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BVA overlooked impaired impulse control in denial of PTSD claim

BVA overlooked impaired impulse control in denial of PTSD claim

Summary of the Case

The Veteran honorably served on active duty in the United States Army from 1968 to 1969.  He earned the Purple Heart and the Bronze Star for his service in Vietnam.  While in Vietnam he was wounded by a mortar blast.  After service he experienced symptoms of depression, insomnia, anxiety, flashbacks, loss of temper, and hostility.  Despite job training, his psychiatric symptoms interfered with his work.  His wife also observed his outbursts of anger, including episodes of road rage.  In addition, he would get up in the middle of the night to check the locks in his house.

VA awarded service connection for Post-Traumatic Stress Disorder (PTSD) in 2008 and assigned a 30% rating.  The Veteran appealed that rating to the Board of Veterans’ Appeals, which awarded him a 50% rating, but no higher.

 

VA denies the Veteran a higher rating for PTSD based on lack of impaired impulse control

The Board acknowledged that the Veteran’s PTSD symptoms included those contemplated by a 70% rating.  These symptoms included irritability and outbursts of anger.  However, it denied a higher rating because the Veteran denied suffering from impaired impulse control.  It also concluded that the issue of entitlement to TDIU was not raised as there was no evidence that the Veteran’s PTSD rendered him unemployable.  With CCK’s help, the Veteran appealed the Board decision to the Court of Appeals for Veterans Claims.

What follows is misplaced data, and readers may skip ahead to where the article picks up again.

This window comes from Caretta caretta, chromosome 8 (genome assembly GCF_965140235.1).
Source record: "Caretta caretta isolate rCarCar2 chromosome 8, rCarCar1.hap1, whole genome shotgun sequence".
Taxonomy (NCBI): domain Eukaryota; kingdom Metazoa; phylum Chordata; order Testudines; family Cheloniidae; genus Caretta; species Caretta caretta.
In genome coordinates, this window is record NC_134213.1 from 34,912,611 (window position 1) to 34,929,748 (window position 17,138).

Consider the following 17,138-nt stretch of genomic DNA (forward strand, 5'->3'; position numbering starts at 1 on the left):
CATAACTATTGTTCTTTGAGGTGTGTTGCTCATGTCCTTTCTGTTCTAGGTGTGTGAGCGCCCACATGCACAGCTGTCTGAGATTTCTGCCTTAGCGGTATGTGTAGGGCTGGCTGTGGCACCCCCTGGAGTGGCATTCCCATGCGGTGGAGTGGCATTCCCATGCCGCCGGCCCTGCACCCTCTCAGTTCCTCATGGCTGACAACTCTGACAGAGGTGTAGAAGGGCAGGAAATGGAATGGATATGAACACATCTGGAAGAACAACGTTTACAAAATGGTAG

CCK appeals to Court; CAVC agrees with CCK’s arguments

CCK argued, and the Court agreed, that the Board took divergent positions on the evidence in the Veteran’s record.  Specifically, the Board  denied the Veteran a higher rating based on the fact that  he did not have impaired impulse control.  However, they also conceded that the Veteran suffered from irritability and outbursts of anger.  The Court found that this determination was in error as the rating criteria for PTSD lists unprovoked irritability as an example of impaired impulse control.

The Court also found that the Board erred in finding that the Veteran had not raised TDIU.  It reminded the Board the Veteran does not need to prove entitlement to TDIU, and in fact, the Board is required to consider TDIU as part of any increased rating claim.

The Court vacated the Board’s decision and remanded the Veteran’s claim for further adjudication.

Category: Court Wins

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